One of my passions is textile design. I don't get to do it enough these days, and I was thrilled to be able to take a natural dye class at The Workroom taught by Julie Sinden, an amazing textile artist. This class blew my mind!!! I'm fascinated by process, and how people have figured out how to do the intricate techniques involved in so many crafts, so this class was right up my alley. We used 5 types of dyestuff all found in nature, such as the heartwood of a tree, roots of plant, and a beetle!! It was really amazing to see the color that came out of this stuff. I want to share some photos to show the the amazing color, but also give you a small tutorial on how to create a beautiful textile using the shibori stitch resit method.
Here are some of the beautiful results, courtesy of mother nature. Based on the type of fabrics used and the method of fabric preparation prior to dying, you get a variety of hues, values and tones for each single dye.
Cochineal- From a beetle Logwood- Heartwood from a Logwood tree
Osage-shredded wood of a tree Madder- Roots of several plants and trees
Now for the tutorial...
Shibori is basically tie dye, as we know it in North America. It is a very ancient Japanese art form dating back to the 8th century. WOW! Fabric is tied, bound, folded, or twisted in various ways to create a resist so that the dye will only penetrate certain parts of the fabric, leaving behind a beautiful pattern. There are lots of different techniques that give a wide variety of beautiful results.
Shibori is traditionaly dyed using Indigo, which requires a bit of laborious preparation. It's a really fun and rewarding process, but if you're looking for a quick and easy alternative, acid or procion MX dye are both great options, however they are chemical dyes.
The important thing is to use a dye that "takes" quickly to the fabric. This means that the fabric will not have to sit in the dye bath for a very long time and the water will not penetrate the resisted areas.
Each dye manufacturer will have different instructions for their products, and for that reason I will only give directions for preparing the fabric to be dyed. I recommend that you follow the manufacturers instructions for the dye step. I've provided sources for dye manufactures that will ship to you...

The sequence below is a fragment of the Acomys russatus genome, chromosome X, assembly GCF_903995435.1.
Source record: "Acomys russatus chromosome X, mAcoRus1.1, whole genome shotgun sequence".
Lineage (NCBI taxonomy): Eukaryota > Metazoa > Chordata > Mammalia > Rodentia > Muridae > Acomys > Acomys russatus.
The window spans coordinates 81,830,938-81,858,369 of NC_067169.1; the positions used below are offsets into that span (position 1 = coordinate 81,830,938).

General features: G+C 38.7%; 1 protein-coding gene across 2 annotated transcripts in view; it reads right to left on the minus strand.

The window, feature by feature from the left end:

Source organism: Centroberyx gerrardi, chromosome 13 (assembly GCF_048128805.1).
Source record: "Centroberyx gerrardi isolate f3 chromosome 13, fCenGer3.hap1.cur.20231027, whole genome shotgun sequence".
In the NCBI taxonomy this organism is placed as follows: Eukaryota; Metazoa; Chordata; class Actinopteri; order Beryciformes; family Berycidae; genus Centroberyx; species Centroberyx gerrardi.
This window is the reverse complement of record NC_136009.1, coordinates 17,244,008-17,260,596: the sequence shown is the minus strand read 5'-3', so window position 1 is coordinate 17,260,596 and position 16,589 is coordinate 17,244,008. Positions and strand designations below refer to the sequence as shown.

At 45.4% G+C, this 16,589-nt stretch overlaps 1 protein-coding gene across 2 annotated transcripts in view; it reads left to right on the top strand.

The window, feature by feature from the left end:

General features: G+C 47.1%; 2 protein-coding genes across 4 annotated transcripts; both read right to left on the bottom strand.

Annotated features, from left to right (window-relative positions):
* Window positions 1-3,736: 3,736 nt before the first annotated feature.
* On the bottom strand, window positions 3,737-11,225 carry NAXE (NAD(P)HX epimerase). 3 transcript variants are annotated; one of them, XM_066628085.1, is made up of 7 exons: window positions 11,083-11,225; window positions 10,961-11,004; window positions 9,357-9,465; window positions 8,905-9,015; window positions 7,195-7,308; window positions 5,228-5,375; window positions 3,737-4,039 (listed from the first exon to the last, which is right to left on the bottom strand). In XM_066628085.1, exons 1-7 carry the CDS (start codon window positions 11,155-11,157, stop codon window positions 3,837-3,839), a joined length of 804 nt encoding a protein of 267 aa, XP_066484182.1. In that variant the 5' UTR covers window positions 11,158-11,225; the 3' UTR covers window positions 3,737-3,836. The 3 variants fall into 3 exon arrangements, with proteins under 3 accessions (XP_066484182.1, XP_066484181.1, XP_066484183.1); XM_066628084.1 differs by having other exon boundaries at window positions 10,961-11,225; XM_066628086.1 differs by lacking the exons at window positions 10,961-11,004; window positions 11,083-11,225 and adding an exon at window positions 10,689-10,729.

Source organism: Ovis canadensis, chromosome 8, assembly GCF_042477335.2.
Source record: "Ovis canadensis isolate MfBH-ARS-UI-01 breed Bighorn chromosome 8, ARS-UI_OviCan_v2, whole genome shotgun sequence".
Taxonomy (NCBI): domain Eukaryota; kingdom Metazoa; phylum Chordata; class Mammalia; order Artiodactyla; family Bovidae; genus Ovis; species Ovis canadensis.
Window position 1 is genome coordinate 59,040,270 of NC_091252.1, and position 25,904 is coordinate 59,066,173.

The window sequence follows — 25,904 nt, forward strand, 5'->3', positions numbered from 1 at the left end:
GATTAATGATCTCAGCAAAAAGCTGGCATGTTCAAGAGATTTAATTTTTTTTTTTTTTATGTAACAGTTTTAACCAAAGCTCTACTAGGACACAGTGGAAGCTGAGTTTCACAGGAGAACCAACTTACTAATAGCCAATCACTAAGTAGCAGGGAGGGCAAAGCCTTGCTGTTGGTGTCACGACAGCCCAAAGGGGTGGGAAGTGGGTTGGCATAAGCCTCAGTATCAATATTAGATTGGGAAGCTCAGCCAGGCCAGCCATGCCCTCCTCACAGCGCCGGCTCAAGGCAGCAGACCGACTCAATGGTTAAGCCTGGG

- Natural fabric in required yardage (Cotton or silk)
- Upholstery thread or bell thread
- Hand sewing needle
- Desired dye ( I recommend indigo or acid)
- Wine (optional)
- Step 1 - Create your design With a pencil, lightly draw a pattern onto the fabric. It can be any kind of pattern. I created a grid of 2" x 2" squares, and the drew petals in each square to make a sort of geometric flower pattern. (Sorry for the faint lines!)
- Step 2 - Create your stitches 1. Fold fabric along the lines of your design 2. Using the upholstery thread, sew a baste stitch through the two layers of fabric, following the design. 3. IMPORTANT: Don't allow your stitch lines to intersect. If you are approaching a stitch and are about to intersect with it, end your stitch. Leave a tail of thread without tying a knot. You will use these thread tails to pull on in the next step.
- Step 3 - Gather fabric Now that your basting is finished, you'll have a lovely jungle of loose thread to tug on. Grab a glass of wine, and take this step on stitch at a time. Pull on the threads as tight as you can, gathering the fabric along the stitch. Tie a knot to secure each stitch tightly.
Look how small the piece becomes!
- Step 4: Dip fabric into the dye bath This is where you will want to follow the dye manufacturer' instructions for dying
Here 's the little guy hanging out by the poolside!
- Step 5: Remove stitches Once dipped into your dye, you can remove all the stitches. This is the best part!
The front has a more crisp pattern and you can see the stitch marks
The back has a softer, cloud like affect. I think both are pretty!
I plan to sew these up into cushion covers, but I have plenty more plans for pretty things to make. Tie-dye is back, baby!